The House of Representatives wasted no time in passing the bill that pays for the legislative session.
The Feed Bill is annually HB 1, and contains funding for running the legislative session, including salaries for legislative staff.
Update: The Senate quickly passed the legislation on Thursday morning. The legislation passed on a 35-0 vote with no debate. The only discussion, if you could call it that, was Senate Finance Committee chairman John Arthur Smith describing how much money would be spent in the bill.
All of those who did not vote were excused. The bill now heads to Gov. Susana Martinez’s desk for her approval.
This story continues as originally written below.
The bill also pays for interim activities, including interim committees and studies by legislative staff.
The House introduced the Feed Bill shortly after the governor’s State of the State Address. The House then sent the bill to the House Appropriations and Finance Committee, which passed the legislation quickly on Tuesday afternoon.
Then the House passed the legislation on a 61-0 Wednesday morning. It now heads to the Senate, where it is expected to pass easily, as it does in most years.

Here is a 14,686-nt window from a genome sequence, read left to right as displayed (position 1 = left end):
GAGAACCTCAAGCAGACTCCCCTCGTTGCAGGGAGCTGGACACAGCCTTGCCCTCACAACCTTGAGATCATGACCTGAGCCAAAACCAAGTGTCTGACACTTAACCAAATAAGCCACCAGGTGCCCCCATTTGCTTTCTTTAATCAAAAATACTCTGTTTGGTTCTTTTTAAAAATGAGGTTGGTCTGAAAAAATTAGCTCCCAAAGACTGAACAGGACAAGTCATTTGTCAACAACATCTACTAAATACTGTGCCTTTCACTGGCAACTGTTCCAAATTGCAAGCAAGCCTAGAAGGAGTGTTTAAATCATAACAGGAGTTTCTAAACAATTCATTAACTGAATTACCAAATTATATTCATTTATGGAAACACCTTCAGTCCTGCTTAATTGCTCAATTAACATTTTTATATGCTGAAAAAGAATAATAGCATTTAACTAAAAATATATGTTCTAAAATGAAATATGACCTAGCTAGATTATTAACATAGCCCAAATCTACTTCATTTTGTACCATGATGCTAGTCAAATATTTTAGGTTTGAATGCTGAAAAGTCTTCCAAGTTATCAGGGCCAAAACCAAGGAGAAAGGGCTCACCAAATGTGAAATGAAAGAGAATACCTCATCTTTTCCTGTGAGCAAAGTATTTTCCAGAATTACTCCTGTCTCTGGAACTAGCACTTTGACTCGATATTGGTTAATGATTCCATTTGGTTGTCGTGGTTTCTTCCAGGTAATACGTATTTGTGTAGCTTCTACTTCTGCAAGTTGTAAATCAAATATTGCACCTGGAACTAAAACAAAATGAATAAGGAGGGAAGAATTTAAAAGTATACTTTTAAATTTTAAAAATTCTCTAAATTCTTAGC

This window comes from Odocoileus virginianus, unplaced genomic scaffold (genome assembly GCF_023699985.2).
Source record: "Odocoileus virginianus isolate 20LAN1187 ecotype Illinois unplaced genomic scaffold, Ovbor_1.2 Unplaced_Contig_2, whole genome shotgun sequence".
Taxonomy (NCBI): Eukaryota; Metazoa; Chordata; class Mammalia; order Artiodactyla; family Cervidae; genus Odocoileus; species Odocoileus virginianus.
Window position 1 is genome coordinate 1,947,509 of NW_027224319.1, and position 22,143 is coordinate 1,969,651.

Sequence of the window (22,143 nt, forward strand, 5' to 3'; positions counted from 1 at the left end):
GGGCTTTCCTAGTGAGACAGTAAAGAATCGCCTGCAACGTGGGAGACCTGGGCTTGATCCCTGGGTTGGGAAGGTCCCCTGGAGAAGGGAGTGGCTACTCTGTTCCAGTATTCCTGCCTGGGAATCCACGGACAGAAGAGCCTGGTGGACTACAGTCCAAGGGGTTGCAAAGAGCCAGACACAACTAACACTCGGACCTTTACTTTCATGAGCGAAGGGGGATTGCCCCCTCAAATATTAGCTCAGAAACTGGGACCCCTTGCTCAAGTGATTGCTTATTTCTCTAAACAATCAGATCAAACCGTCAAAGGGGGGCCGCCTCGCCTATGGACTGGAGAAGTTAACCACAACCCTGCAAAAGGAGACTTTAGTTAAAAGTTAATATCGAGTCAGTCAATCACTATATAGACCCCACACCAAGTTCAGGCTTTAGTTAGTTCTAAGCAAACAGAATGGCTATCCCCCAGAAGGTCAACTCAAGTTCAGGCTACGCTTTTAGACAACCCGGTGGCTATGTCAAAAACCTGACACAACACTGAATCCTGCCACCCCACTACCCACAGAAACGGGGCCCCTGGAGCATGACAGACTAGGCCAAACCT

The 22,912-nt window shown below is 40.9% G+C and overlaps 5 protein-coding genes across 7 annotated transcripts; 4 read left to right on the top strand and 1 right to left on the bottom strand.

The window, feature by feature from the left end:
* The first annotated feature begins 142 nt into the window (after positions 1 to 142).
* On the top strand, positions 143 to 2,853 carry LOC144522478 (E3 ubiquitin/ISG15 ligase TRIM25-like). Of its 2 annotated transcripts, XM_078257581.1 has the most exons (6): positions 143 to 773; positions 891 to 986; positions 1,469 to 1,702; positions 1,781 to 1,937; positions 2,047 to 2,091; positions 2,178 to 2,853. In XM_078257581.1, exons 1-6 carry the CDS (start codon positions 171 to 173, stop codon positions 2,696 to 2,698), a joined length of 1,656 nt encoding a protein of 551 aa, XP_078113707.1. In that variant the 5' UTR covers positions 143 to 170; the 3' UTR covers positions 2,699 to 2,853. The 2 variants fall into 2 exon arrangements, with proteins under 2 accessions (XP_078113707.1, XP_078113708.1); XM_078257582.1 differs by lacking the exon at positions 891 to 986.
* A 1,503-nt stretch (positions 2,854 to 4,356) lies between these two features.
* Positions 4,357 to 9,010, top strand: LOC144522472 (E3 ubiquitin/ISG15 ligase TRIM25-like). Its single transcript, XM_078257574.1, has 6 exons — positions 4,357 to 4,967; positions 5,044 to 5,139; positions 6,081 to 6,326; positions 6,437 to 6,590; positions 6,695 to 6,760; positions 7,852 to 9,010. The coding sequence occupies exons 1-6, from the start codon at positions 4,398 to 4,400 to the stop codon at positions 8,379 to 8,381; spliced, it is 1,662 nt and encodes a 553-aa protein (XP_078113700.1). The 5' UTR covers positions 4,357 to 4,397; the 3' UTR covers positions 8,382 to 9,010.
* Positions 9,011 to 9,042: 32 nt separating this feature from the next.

It appropriates over $5 million to spend money for the session. The budgets were flat for the House and Senate.
The increase total was around 1.3 percent, according to House Majority Leader Nate Gentry, R-Albuquerque. The increases are increased funding for interim expenses, which are for additional studies as well as for the LFC, LESC and for software and hardware updates “to accommodate additional IT functions in the capital” he said.
The bill also includes $16.5 million in recurring funding.
House Republicans have prided themselves on working faster than Democratic leadership did when Democrats were in power. They have criticized Democrats for wasting time during the legislative session and vowed before last year’s legislative session to run a tighter ship.
The legislation was the first piece of legislation on which the House used the new voting board, after the aging previous was retired.
However, the first piece of legislation that passed on the new board was actually, of course, a memorial. HM 4 “requests the federal Department of Homeland Security support New Mexico’s trade with Mexico by increasing infrastructure and extending the hours of operation at the Santa Teresa port of entry to midnight to match the hours of operation at the two El Paso commercial ports of entry” according to the Fiscal Impact Report.
Rep. Bill McCamley, R-Mesilla Park, sponsored the memorial and joked that his face shouldn’t be the first one on the new board.
There was a technical glitch, requiring a re-vote on the memorial.